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Business tycoons face growing calls for responsible management

Board membership of South Korean business tycoons is emerging as a main interest for investors ahead of annual shareholders meetings in March, as responsible leadership is required amid worsening business conditions. 
Entry to the board of directors involves becoming a registered board member with the obligation to be responsible for management decisions.

Some of top management at Korea’s family-controlled conglomerates, dubbed chaebol, however, continue to exercise power over management issues from outside the boardroom, despite growing demand for responsible leadership.

Samsung Electronics vice chairman Lee Jae-yong is an influential business leader, exercising his power over the nation’s largest conglomerate, but actually has no legal responsibility over management decisions he influences as he is not a member of the board. 

He has led the tech-driven conglomerate, pushing for reforms in Samsung’s business portfolio and sales of assets for the past nearly two years, since his father, group chairman Lee Kun-hee, was hospitalized in May 2014.

There was a rumor that he might sit on the board of Samsung C&T, the de facto holding company of the group, this year, as he has around 17 percent stake.

Samsung C&T, however, confirmed the junior Lee would not be on the board this year.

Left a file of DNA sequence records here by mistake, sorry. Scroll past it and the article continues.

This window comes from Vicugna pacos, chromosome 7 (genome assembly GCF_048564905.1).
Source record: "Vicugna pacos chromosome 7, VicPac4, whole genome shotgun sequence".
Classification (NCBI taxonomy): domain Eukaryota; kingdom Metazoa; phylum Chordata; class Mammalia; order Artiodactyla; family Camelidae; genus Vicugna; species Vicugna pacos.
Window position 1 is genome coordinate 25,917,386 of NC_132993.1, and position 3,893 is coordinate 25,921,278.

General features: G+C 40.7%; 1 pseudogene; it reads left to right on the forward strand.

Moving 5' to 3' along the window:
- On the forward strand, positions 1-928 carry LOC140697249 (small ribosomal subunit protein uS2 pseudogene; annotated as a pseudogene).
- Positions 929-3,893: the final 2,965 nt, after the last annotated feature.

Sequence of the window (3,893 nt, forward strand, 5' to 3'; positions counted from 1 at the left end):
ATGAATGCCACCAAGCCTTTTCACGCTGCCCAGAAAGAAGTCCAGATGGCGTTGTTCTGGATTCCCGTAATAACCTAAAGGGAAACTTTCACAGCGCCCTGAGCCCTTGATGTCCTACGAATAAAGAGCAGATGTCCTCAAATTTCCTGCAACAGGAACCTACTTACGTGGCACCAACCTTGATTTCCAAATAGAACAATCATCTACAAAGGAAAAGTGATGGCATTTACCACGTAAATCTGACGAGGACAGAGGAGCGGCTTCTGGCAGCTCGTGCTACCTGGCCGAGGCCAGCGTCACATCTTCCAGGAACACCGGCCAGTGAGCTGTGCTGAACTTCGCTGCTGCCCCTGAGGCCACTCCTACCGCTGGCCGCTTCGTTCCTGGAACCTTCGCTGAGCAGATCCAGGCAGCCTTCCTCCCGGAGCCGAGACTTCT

“It is an example of imbalance between power and responsibility among chaebol owners,” the Solidarity for Economic Reform group said in a recent report.

Shinsegae, a leading retail giant, is another case where the firm’s top management with controlling power over the group remains an unregistered board member.

The trend of the absence of a chairperson on the board was accelerated in 2013 as the nation’s financial authority enforced the Capital Market Act to oblige companies to reveal the pay of board members who earn more than 500 million won ($410,000) a year.

With the recent revision of the act, top five registered board members have to disclosure their annual salary from 2018.

For checks and balances in a company controlled by unregistered executives, Chae Yi-bae, a researcher from the SER, stressed the importance of the independence of outside directors and the facilitation of shareholders’ votes. 

Changes in the board of directors will be one of the hot potatoes at the shareholders meeting for SK Group, the nation’s third-largest conglomerate, as well. The SK case, however, is the opposite of Samsung.

Group chairman Chey Tae-won is trying to return to the board of SK Holdings with the approval of shareholders on March 18 to push for new business projects for growth under his leadership. He had stepped down from the board in 2013 when he was sentenced to four years in jail for embezzlement. He was pardoned by President Park Geun-hye in August 2015.

Hyundai and LG are free from the board membership issue this year, as the chairperson of each conglomerate will continue to lead the board of the flagship affiliates.

By Seo Jee-yeon (jyseo@heraldcorp.com)





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